But what do you ‘feel’ about it? and Linkup!

Be a Sweet PEA

As a life-coach and especially as a woman who’s always loved to explore the intricacies of feelings, I ask that question {in my title} a lot. That’s because most people tend to answer with what they think about a subject or proceed to tell me what they’ve done with that situation and slip right past the emotions!

3 common ways people tend to deal with their emotions:

  1. Stufferschoose to stuff their feelings whenever they feel a vulnerable or socially unacceptable emotion.
  2. Venterschoose to release their emotions all over whomever’s near in the name of “authenticity”—often using their emotions as weapons.
  3. Retaliatorschoose a more “guerilla warfare” tactic when dealing with their emotions. They hide them from others but then subtly slip them in with “razor edges” in an attempt to manipulate or control.

All of the above are natural tendencies but not healthy. Ironically, we’re often drawn to a mate who practices the opposite characteristics, creating an ongoing power struggle.

4 Healthy Ways to Deal with Our Emotions:

  1. Realize that our emotions matter and that God gave them to us for a purpose. They cannot be buried, because when we try, we bury them “alive!” Then “emotional zombies” begin to haunt us!
  2. Learn to be more aware of them when they occur or soon after they occur.
  3. Learn to express them respectfully to the safe people in our lives—including and especially God! {Remember, confession brings healing! James 5:16}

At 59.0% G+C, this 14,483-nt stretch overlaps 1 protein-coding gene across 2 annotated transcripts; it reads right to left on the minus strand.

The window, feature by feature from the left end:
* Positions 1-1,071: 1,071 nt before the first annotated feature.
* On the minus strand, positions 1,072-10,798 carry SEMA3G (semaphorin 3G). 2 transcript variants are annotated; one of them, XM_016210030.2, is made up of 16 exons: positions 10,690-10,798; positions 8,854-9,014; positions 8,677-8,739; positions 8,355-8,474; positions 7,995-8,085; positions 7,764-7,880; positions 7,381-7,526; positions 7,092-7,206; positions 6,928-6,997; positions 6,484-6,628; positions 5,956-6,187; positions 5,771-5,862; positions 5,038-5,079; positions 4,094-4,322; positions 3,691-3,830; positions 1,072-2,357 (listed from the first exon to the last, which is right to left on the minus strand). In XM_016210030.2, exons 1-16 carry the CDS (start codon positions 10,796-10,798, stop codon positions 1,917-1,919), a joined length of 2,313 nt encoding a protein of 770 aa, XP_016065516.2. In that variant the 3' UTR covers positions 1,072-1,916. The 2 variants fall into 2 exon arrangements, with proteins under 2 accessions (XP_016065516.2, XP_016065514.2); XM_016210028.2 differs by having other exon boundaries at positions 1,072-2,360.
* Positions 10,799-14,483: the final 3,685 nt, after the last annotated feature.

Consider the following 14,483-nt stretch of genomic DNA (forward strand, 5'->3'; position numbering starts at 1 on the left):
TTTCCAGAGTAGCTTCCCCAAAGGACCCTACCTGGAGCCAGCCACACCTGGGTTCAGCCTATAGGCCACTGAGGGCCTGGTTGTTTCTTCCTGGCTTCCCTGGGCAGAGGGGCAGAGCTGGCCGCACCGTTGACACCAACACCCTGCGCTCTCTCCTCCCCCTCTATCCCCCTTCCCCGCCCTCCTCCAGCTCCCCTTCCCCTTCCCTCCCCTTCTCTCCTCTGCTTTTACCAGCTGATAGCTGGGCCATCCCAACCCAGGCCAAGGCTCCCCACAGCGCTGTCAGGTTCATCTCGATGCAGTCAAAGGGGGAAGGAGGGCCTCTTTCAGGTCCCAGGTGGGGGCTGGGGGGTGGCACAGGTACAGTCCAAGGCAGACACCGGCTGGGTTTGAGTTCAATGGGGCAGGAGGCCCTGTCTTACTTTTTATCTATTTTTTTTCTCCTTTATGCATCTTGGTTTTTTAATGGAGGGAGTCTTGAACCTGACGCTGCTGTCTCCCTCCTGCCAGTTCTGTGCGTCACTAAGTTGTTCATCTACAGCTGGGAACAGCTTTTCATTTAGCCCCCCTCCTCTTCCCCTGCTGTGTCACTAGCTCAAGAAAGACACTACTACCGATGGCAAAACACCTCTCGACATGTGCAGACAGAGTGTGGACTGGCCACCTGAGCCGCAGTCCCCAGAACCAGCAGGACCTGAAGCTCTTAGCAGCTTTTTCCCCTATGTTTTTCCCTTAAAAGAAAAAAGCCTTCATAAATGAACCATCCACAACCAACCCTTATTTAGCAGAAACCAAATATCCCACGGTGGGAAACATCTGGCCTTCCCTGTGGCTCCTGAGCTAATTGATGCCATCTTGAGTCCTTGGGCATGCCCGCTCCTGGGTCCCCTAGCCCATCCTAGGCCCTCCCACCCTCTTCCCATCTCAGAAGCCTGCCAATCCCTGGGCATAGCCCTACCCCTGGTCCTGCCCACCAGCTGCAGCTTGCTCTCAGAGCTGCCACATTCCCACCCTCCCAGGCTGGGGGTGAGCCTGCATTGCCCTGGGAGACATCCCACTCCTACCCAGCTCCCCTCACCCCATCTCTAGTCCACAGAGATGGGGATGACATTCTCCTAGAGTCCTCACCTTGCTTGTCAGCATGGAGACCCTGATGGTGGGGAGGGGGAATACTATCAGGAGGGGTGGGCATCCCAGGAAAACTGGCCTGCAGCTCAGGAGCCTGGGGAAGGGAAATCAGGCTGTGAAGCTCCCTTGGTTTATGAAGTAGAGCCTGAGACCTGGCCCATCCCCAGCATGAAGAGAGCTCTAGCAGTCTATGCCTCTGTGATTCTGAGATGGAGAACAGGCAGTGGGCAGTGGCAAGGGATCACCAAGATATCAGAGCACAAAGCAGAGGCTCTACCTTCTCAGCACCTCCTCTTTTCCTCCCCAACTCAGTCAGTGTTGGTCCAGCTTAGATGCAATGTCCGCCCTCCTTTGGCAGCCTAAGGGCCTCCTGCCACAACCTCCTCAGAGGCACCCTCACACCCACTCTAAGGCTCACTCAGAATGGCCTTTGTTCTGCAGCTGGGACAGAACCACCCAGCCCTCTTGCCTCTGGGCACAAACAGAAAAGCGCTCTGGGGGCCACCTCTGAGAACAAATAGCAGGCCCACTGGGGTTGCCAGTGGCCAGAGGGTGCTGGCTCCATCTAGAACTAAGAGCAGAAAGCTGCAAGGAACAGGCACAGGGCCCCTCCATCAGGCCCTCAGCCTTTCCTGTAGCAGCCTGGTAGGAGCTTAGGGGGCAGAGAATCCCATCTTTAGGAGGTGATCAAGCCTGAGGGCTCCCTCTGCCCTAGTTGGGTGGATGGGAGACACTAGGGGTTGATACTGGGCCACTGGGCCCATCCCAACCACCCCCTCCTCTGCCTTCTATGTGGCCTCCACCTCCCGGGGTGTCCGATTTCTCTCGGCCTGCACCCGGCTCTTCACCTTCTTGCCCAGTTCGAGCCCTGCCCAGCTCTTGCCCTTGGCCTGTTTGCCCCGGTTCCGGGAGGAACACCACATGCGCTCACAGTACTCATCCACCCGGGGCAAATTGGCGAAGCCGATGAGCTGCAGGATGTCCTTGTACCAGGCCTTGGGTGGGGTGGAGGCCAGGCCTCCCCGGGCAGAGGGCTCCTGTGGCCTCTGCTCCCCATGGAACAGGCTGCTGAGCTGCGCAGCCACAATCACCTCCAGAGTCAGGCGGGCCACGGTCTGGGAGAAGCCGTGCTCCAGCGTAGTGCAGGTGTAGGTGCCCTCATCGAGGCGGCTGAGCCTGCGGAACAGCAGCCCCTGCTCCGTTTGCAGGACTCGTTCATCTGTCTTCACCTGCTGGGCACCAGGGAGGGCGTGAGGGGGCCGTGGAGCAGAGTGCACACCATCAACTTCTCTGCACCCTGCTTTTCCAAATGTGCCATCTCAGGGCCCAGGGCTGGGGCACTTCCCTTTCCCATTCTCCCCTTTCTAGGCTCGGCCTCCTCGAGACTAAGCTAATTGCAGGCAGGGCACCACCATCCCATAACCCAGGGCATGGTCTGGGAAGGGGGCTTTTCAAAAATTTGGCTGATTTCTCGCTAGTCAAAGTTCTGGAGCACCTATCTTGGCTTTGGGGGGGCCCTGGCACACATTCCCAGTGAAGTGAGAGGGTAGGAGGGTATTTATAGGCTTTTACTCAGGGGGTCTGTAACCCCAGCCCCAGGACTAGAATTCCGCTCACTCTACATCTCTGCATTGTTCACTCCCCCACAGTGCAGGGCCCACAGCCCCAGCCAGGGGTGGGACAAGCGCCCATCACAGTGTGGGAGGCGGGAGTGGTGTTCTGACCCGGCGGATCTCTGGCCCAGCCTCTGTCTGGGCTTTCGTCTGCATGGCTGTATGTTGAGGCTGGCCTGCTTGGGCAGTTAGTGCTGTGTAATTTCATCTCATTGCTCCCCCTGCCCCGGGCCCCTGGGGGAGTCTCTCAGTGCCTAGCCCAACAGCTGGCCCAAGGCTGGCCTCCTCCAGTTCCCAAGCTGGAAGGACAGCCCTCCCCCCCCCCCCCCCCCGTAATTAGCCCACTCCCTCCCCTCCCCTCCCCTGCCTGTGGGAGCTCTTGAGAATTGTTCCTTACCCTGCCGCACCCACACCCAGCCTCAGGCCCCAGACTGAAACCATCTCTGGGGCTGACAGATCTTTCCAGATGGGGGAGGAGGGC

4. Evaluate our feelings and seek to understand them more. The best way to start this is to ask God to help you recognize your emotions and help you to understand them.

How can you encourage your spouse to open up and talk about his/her emotions with you?

First of all, don’t try to “fix” your spouse. Don’t make your spouse your “project” but rather encourage and influence them by your example. This also means you need to always be respectful and avoid sharing negative emotions about your spouse—at least in the beginning of this process. You’ll only discourage your spouse from sharing more with you, if s/he feels being open with you opens the door to judgment or blame.

Secondly, work on some of the 4 Healthy Ways to Deal with Our Emotions mentioned above. Choose one or two and start finding ways to improve in this area. For example, if you struggle with being aware of how you feel, ask God to nudge you the next time you have a troubling emotion. If you’re still unsure about what you feel, refer to this list and choose one that’s closest to it. Then you might want to pray, journal and/or share it with a trusted friend.